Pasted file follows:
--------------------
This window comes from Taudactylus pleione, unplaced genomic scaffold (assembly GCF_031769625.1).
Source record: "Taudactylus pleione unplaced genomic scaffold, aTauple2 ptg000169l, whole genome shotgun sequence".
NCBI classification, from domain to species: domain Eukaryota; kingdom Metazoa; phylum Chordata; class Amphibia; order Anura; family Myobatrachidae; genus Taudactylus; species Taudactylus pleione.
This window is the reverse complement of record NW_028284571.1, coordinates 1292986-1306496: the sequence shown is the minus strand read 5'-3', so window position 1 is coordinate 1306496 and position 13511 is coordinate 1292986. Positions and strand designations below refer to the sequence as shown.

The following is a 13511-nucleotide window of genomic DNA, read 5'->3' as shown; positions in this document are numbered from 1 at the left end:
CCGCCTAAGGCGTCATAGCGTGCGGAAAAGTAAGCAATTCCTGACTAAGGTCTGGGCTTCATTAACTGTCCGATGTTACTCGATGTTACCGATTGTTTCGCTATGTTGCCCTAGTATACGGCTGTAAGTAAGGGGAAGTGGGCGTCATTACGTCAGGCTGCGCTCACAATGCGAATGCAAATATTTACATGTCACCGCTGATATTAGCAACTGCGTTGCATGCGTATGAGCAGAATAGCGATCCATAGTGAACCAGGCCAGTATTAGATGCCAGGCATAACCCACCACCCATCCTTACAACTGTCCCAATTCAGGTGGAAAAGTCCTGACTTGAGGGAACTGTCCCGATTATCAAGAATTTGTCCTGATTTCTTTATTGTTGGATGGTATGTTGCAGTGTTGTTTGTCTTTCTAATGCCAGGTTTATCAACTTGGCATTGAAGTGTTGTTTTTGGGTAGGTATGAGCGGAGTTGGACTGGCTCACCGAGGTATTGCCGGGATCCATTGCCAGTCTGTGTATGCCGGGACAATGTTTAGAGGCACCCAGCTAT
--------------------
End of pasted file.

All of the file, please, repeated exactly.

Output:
This window comes from Taudactylus pleione, unplaced genomic scaffold (assembly GCF_031769625.1).
Source record: "Taudactylus pleione unplaced genomic scaffold, aTauple2 ptg000169l, whole genome shotgun sequence".
NCBI classification, from domain to species: domain Eukaryota; kingdom Metazoa; phylum Chordata; class Amphibia; order Anura; family Myobatrachidae; genus Taudactylus; species Taudactylus pleione.
This window is the reverse complement of record NW_028284571.1, coordinates 1292986-1306496: the sequence shown is the minus strand read 5'-3', so window position 1 is coordinate 1306496 and position 13511 is coordinate 1292986. Positions and strand designations below refer to the sequence as shown.

The following is a 13511-nucleotide window of genomic DNA, read 5'->3' as shown; positions in this document are numbered from 1 at the left end:
CCGCCTAAGGCGTCATAGCGTGCGGAAAAGTAAGCAATTCCTGACTAAGGTCTGGGCTTCATTAACTGTCCGATGTTACTCGATGTTACCGATTGTTTCGCTATGTTGCCCTAGTATACGGCTGTAAGTAAGGGGAAGTGGGCGTCATTACGTCAGGCTGCGCTCACAATGCGAATGCAAATATTTACATGTCACCGCTGATATTAGCAACTGCGTTGCATGCGTATGAGCAGAATAGCGATCCATAGTGAACCAGGCCAGTATTAGATGCCAGGCATAACCCACCACCCATCCTTACAACTGTCCCAATTCAGGTGGAAAAGTCCTGACTTGAGGGAACTGTCCCGATTATCAAGAATTTGTCCTGATTTCTTTATTGTTGGATGGTATGTTGCAGTGTTGTTTGTCTTTCTAATGCCAGGTTTATCAACTTGGCATTGAAGTGTTGTTTTTGGGTAGGTATGAGCGGAGTTGGACTGGCTCACCGAGGTATTGCCGGGATCCATTGCCAGTCTGTGTATGCCGGGACAATGTTTAGAGGCACCCAGCTAT